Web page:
KGB Undercover: How US Sleeper Agent Jack Barsky Spied Under the Radar


Listen to Jack Barsky’s story  | The Illegal

Among his many shadowy careers, ex-KGB spy Jack Barsky was an extra on The Americans, the 1980s-retro spy series that follows two Soviet deep-cover agents living the American dream in Washington, D.C.

“It took about 2.5 hours to complete what eventually turned into a 30-second scene,” Barsky said of his cameo in Episode 510. “It was rather boring and reminded me of my own undercover existence: 99% waiting, 1% action.”

Still, it was a cheeky appearance for Barsky, once a real-life KGB sleeper agent dropped behind enemy lines to spy on Americans from his New York City base. In his former life, Barsky was East German Albrecht Dittrich, an associate chemistry professor recruited as a university student to spy on the US in the ‘70s and ‘80s during the Cold War.

The notorious - and deadly - KGB spent five years training Barsky and nine other sleeper agents for their undercover mission. He’d spend the next 16 years under the radar in the US before his cover was blown by the FBI.

Jack Barsky appears on The Americans TV series as an extra
                Jack Barsky, on location in Park Slope, Brooklyn as an extra in The Americans


Life as a sleeper agent

Barsky was flattered when Moscow invited him to join its ‘illegals’ program, one of the KGB’s crown jewels. He was a devout communist.

“The KGB was very solicitous of their agents,” Barsky told SPYSCAPE. “They tried to protect us at all costs, not necessarily because they liked us but because they didn’t want the world to know what they were doing.”

True Spies Podcast The Illegal with Jack Barsky

The plan was to run undercover agents in the US and Barsky was among the third wave of KGB spies sent to America with thousands of dollars in cash and orders to blend in. 

Barsky's job was to assume an American identity, get close to US power brokers, and gather inside information. President Jimmy Carter’s national security adviser was one of his targets. “My task was to operate in the realm of foreign policy, military policy, and get to know people - decision-makers or influencers,” Barsky explained.

Profile of IT expert Jack Barsky, a former KGB sleeper agent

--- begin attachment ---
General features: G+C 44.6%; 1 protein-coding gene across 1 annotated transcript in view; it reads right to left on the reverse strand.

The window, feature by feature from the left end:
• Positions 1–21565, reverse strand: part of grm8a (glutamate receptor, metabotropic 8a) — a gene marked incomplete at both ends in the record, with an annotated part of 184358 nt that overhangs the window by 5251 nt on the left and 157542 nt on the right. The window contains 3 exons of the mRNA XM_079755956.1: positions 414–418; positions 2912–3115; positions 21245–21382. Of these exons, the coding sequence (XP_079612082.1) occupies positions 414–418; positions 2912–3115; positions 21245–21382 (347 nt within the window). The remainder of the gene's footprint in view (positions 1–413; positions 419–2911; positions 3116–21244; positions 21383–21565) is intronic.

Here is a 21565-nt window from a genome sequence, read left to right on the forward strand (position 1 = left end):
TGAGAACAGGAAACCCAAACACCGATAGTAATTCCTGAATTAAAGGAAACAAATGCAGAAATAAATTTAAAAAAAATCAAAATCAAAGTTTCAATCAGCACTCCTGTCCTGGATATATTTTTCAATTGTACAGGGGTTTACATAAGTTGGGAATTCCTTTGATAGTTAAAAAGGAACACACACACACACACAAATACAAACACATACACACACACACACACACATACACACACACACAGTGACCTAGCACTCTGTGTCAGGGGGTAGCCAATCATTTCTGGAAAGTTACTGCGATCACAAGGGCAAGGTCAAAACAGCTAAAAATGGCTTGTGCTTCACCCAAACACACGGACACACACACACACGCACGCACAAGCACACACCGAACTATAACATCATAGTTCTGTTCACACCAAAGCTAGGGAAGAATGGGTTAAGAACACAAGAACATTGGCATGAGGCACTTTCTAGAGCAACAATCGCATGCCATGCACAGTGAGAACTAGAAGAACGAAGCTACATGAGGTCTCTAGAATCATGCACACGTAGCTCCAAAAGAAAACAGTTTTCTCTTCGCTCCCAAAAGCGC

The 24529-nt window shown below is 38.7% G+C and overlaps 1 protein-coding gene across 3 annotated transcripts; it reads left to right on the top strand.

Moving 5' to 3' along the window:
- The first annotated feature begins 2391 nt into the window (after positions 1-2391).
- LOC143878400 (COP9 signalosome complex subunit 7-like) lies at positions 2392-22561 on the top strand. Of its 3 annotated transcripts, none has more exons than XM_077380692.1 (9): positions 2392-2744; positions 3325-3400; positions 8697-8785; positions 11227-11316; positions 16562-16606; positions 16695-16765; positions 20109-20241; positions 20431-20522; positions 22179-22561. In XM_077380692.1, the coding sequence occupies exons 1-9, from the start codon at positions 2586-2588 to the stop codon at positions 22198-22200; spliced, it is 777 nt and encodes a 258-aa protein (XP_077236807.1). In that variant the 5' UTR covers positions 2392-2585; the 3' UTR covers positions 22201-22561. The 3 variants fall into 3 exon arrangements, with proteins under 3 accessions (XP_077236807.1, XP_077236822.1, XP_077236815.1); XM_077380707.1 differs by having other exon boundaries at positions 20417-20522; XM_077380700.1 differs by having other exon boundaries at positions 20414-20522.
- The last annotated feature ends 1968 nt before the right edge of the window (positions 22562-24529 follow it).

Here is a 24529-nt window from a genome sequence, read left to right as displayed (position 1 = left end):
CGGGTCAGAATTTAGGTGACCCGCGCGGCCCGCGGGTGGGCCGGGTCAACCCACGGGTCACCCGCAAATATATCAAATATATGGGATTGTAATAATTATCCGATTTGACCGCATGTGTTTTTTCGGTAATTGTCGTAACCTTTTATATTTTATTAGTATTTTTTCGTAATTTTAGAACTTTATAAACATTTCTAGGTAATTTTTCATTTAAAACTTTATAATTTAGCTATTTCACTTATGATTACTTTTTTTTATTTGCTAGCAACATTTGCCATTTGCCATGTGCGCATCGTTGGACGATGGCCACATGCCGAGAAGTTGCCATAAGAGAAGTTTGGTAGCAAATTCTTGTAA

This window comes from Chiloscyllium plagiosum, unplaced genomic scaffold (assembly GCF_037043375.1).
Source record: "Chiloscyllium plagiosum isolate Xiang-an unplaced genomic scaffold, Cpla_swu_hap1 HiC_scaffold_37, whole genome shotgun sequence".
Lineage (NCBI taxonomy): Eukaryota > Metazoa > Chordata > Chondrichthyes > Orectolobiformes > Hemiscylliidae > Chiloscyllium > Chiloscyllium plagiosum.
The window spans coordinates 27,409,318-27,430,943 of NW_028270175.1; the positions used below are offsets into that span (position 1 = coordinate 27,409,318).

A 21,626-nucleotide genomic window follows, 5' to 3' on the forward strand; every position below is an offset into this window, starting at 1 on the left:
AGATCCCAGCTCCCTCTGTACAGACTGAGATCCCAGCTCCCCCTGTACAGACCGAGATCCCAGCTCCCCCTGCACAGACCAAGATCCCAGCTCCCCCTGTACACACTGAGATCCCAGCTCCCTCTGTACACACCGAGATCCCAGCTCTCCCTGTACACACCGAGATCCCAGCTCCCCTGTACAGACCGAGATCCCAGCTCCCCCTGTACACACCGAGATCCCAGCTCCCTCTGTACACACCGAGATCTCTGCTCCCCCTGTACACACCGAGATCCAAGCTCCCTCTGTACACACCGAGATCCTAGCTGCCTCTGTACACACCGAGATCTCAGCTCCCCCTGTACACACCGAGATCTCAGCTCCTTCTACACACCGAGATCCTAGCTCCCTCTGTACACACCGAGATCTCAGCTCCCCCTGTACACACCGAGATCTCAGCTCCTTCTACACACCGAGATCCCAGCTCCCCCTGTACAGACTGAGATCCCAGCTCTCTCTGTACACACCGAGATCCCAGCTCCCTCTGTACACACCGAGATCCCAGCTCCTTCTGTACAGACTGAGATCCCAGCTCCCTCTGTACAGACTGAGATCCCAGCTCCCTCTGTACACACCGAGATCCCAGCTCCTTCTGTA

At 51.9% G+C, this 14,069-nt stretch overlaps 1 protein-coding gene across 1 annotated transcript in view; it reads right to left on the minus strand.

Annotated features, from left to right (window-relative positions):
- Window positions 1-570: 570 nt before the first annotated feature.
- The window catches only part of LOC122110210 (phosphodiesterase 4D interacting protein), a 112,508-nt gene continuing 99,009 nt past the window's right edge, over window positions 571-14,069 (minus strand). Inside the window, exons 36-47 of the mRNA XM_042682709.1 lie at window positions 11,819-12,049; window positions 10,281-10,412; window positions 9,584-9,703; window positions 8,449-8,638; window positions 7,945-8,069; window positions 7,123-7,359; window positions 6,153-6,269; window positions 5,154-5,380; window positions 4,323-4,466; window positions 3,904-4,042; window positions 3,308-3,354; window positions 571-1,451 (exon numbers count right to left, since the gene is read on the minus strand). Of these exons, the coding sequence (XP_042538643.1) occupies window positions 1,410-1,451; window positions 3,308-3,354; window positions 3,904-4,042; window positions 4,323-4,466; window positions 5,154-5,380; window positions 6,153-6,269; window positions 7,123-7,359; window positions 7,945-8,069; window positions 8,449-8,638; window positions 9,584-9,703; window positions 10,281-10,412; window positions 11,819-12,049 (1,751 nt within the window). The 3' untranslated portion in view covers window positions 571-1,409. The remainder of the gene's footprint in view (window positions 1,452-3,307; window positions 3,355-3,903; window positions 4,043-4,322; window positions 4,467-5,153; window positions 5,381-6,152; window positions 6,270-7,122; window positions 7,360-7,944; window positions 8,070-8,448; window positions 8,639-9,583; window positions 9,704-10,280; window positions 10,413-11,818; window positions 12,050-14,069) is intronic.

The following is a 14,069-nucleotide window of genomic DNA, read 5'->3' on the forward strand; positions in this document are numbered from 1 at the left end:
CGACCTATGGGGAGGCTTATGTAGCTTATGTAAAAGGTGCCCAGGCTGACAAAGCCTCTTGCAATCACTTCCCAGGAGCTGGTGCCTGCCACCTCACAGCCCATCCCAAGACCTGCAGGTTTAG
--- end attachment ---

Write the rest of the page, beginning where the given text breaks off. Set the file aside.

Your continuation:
SPYEX consultant and ex-KGB spy ‘Jack Barsky’ was an illegal agent sent to the US in the 1970s


KGB training‍

During years of training in Moscow and abroad, Barsky memorized his six-page ‘legend’, a fictitious US backstory. He also studied English, Morse code, shortwave radio, encryption, decryption, secret writing, photography, self-defense, and surveillance detection. He practiced dead drops to secretly hand over US intel to KGB operatives in the US. 

The KGB even sent him to Canada for three months to learn more about North American ‘culture’, essentially an opportunity to practice his English, eat ham and eggs in diners, and watch The Price Is Right game show - ”Come on down!”


KGB Undercover: How US Sleeper Agent Jack Barsky Spied Under the Radar

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Listen to Jack Barsky’s story  | The Illegal

Among his many shadowy careers, ex-KGB spy Jack Barsky was an extra on The Americans, the 1980s-retro spy series that follows two Soviet deep-cover agents living the American dream in Washington, D.C.

“It took about 2.5 hours to complete what eventually turned into a 30-second scene,” Barsky said of his cameo in Episode 510. “It was rather boring and reminded me of my own undercover existence: 99% waiting, 1% action.”

Still, it was a cheeky appearance for Barsky, once a real-life KGB sleeper agent dropped behind enemy lines to spy on Americans from his New York City base. In his former life, Barsky was East German Albrecht Dittrich, an associate chemistry professor recruited as a university student to spy on the US in the ‘70s and ‘80s during the Cold War.